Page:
UK inflation has fallen for the second month in a row, but soaring food prices have led some experts to warn it may not have passed its peak yet.
The rate of price increases dropped to 10.5 per cent in December, down from 10.7 per cent in the previous month, the Office for National Statistics (ONS) said today.
The figures were in line with market expectations. It is the first time the rate has fallen in back-to-back months since the beginning of the Covid-19 crisis.
Tumbling petrol prices forced the headline rate lower, however supermarket prices are still rising at the fastest pace in recent memory.
Food inflation actually climbed to nearly 17 per cent, its hottest level since 1977, piling pressure on households who are also being squeezed by rising interest rates and elevated energy bills.
UK inflation has fallen again
Despite the top line inflation rate falling, there were signs in the ONS’s data that underlying price pressures are strong and may stick around for some time.
Services inflation jumped to 6.8 per cent from 6.3 per cent, a 30-year high, indicating pubs, bars and restaurants are passing on higher wage and input costs to consumers by lifting prices.
Core inflation – seen as a more accurate measure of underlying price pressures – was unchanged at more than six per cent, leading Ruth Gregory, senior UK economist at Capital Economics, to warn that “the inflation battle is not yet won”.
January’s rate could actually jump higher due to swelling energy bills, “meaning inflation may not yet have peaked,” Paula Bejarano Carbo, associate economist at one of the UK’s oldest think tanks the National Institute of Economic and Social Research, said.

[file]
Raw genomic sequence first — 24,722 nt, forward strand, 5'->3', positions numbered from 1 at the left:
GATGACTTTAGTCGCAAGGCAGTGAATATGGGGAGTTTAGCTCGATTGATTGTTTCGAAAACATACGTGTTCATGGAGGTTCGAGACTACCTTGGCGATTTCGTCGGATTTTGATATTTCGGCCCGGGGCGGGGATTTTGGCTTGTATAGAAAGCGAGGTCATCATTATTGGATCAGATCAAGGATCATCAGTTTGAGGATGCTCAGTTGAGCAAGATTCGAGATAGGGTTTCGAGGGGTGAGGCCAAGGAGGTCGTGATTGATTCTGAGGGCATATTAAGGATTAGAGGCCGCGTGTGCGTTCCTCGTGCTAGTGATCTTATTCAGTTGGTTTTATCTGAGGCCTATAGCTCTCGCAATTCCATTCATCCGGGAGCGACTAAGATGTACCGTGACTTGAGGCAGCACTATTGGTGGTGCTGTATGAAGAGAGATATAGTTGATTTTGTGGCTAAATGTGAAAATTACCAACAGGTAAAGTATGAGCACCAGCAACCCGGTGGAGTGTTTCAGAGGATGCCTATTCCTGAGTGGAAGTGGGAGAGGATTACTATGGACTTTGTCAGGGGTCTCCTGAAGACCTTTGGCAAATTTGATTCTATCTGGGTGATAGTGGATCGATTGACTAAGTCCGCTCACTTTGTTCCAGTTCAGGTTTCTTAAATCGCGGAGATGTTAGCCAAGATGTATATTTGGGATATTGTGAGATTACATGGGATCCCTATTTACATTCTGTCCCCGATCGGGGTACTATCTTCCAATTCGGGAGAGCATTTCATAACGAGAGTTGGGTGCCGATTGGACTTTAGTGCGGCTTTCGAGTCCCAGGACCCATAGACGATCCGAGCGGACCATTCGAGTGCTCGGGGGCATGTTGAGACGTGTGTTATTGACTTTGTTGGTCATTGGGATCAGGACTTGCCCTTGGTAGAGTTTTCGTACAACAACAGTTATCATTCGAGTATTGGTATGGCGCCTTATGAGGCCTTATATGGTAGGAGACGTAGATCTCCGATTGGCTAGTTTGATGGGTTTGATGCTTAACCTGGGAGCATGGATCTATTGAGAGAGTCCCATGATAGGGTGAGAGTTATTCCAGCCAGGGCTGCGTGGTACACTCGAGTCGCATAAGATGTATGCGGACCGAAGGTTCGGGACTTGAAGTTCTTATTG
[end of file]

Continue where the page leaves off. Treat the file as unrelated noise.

The energy price cap, which will rise to £3,000 from £2,500 in April, will keep inflation lower than it would have been had the government not intervened in the market.
Numbers from the ONS yesterday revealed private sector pay is rising more than seven per cent, among the fastest increases ever.
There is concern among economists that high inflation could set into the UK economy if wage growth fails to trim, forcing companies to keep lifting prices to protect profits.
Although nominal pay is racing ahead, inflation is wiping out pay gains. Real incomes dropped 3.4 per cent in November, the eighth successive month spending power has fallen.
Chancellor Jeremy Hunt described inflation as “a nightmare for family budgets”. He and prime minister Rishi Sunak earlier this month promised to halve it by the end of the year, but economist had forecast that last November.
Experts are united in their bets on the rate of price growth gradually falling in 2023, mainly due to international energy prices plummeting from their record highs hit after Russia invaded Ukraine. Gas prices are cheaper than they were before Putin launched his assault.
However, inflation is still more than five times the Bank of England’s two per cent target, raising the risk governor Andrew Bailey and co will lift interest rates for the tenth meeting in a row on 2 February.
Analysts are divided over whether the Bank will opt for another 50 basis point increase – their choice at the November meeting – which would take borrowing costs to four per cent, a post-financial crisis high.
But, some said rate cuts could come as soon as early next year due to core inflation falling rapidly in 2023.
“Core CPI inflation will be within touching distance of two per cent by the end of this year. If so, the MPC’s fears about ingrained high inflation should fade as 2023 progresses, bringing rate cuts into play in early 2024,” Samuel Tombs, chief UK economist at Pantheon Macroeconomics, said.